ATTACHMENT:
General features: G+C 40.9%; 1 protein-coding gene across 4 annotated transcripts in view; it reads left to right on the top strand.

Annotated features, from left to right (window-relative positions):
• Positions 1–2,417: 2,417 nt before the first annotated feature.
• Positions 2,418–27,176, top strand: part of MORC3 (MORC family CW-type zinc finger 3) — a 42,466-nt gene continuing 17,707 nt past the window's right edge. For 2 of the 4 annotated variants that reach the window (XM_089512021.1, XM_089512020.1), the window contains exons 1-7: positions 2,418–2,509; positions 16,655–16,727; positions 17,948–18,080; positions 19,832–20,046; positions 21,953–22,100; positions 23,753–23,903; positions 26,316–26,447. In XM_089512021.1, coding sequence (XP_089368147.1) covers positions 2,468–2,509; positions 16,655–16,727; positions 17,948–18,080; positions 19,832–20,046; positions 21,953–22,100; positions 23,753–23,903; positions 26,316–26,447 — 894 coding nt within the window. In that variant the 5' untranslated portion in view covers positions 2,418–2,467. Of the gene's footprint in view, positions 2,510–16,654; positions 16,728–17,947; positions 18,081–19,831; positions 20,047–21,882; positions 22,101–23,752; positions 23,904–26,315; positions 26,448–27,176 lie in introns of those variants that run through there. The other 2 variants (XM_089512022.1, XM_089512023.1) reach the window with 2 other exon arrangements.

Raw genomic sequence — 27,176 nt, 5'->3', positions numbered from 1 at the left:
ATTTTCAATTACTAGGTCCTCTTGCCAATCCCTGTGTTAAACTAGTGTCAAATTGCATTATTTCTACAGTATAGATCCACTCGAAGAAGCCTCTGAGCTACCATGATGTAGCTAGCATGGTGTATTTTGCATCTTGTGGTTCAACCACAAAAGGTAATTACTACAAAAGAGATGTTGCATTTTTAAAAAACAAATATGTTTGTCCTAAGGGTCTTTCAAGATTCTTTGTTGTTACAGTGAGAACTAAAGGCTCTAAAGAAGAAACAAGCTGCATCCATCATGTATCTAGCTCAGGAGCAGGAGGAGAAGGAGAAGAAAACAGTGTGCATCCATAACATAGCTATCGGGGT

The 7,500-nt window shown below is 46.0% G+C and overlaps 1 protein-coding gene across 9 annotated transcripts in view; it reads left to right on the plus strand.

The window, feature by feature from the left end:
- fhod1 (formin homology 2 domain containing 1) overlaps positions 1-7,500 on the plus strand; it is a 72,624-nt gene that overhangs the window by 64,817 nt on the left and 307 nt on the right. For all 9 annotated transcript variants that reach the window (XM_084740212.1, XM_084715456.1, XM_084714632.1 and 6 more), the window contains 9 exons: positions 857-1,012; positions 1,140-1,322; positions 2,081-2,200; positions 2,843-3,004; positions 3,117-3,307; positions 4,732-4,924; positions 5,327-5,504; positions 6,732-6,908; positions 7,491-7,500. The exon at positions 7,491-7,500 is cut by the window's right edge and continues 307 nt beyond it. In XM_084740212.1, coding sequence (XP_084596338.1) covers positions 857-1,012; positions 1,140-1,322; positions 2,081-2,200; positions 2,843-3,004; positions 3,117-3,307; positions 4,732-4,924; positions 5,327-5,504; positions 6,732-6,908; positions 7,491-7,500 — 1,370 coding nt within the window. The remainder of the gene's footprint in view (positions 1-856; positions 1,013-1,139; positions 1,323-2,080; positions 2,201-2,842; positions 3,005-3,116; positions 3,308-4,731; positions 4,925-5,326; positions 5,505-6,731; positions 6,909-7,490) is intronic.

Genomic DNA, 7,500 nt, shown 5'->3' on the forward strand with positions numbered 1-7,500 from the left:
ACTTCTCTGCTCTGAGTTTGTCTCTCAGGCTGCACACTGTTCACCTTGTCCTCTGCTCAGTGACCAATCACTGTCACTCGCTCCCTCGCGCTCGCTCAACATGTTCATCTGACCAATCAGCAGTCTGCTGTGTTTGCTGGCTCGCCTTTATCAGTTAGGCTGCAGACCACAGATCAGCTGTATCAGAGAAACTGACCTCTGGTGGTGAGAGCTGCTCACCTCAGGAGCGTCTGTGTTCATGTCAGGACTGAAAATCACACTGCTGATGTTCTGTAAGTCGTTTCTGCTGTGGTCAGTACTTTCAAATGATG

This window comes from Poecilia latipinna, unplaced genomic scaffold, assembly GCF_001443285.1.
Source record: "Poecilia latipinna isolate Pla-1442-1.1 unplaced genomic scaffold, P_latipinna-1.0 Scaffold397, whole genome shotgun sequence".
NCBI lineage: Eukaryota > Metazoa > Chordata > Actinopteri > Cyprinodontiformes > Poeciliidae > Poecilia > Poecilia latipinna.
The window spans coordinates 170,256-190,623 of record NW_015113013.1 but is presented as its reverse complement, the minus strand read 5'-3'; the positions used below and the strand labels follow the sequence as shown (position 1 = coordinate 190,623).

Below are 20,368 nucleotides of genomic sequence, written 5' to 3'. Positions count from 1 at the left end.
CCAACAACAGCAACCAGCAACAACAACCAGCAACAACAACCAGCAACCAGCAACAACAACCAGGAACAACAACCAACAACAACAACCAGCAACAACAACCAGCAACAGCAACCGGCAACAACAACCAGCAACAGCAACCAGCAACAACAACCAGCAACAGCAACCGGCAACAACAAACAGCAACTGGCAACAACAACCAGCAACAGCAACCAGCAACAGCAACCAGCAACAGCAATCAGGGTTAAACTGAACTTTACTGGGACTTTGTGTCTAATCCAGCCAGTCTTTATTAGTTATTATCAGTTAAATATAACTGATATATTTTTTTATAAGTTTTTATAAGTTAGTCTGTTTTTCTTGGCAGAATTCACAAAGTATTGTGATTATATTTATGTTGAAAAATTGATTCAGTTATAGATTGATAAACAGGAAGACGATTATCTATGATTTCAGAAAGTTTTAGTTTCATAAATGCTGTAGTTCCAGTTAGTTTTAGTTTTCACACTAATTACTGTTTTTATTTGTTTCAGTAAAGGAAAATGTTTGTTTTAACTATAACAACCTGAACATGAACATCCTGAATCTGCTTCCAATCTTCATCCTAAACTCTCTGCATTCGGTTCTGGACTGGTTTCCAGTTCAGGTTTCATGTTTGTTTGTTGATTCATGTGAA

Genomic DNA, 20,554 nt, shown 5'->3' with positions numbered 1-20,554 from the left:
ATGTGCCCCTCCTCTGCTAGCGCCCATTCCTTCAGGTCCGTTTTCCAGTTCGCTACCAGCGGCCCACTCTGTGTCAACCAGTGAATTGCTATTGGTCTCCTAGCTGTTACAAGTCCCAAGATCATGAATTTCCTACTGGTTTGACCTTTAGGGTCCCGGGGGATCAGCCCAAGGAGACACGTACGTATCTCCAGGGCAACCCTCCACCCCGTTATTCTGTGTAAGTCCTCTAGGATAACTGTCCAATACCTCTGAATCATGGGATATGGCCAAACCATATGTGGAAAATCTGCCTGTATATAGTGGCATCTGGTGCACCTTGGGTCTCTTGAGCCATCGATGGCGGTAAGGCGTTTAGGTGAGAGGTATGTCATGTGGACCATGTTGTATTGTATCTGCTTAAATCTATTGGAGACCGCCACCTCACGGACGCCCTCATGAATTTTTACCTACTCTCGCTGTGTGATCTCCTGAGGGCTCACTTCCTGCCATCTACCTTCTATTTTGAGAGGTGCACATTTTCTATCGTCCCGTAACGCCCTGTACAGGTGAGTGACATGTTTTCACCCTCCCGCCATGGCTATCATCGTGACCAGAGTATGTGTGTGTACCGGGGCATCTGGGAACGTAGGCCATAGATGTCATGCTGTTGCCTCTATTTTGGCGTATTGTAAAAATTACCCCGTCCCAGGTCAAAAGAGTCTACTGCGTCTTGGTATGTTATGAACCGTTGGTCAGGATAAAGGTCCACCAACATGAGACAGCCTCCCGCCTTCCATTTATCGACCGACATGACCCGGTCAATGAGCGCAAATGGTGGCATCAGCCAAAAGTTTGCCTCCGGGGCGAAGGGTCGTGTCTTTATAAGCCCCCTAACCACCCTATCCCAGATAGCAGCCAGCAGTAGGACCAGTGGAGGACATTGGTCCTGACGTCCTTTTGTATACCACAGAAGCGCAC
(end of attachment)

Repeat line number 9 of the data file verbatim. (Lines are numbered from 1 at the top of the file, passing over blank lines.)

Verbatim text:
- fhod1 (formin homology 2 domain containing 1) overlaps positions 1-7,500 on the plus strand; it is a 72,624-nt gene that overhangs the window by 64,817 nt on the left and 307 nt on the right. For all 9 annotated transcript variants that reach the window (XM_084740212.1, XM_084715456.1, XM_084714632.1 and 6 more), the window contains 9 exons: positions 857-1,012; positions 1,140-1,322; positions 2,081-2,200; positions 2,843-3,004; positions 3,117-3,307; positions 4,732-4,924; positions 5,327-5,504; positions 6,732-6,908; positions 7,491-7,500. The exon at positions 7,491-7,500 is cut by the window's right edge and continues 307 nt beyond it. In XM_084740212.1, coding sequence (XP_084596338.1) covers positions 857-1,012; positions 1,140-1,322; positions 2,081-2,200; positions 2,843-3,004; positions 3,117-3,307; positions 4,732-4,924; positions 5,327-5,504; positions 6,732-6,908; positions 7,491-7,500 — 1,370 coding nt within the window. The remainder of the gene's footprint in view (positions 1-856; positions 1,013-1,139; positions 1,323-2,080; positions 2,201-2,842; positions 3,005-3,116; positions 3,308-4,731; positions 4,925-5,326; positions 5,505-6,731; positions 6,909-7,490) is intronic.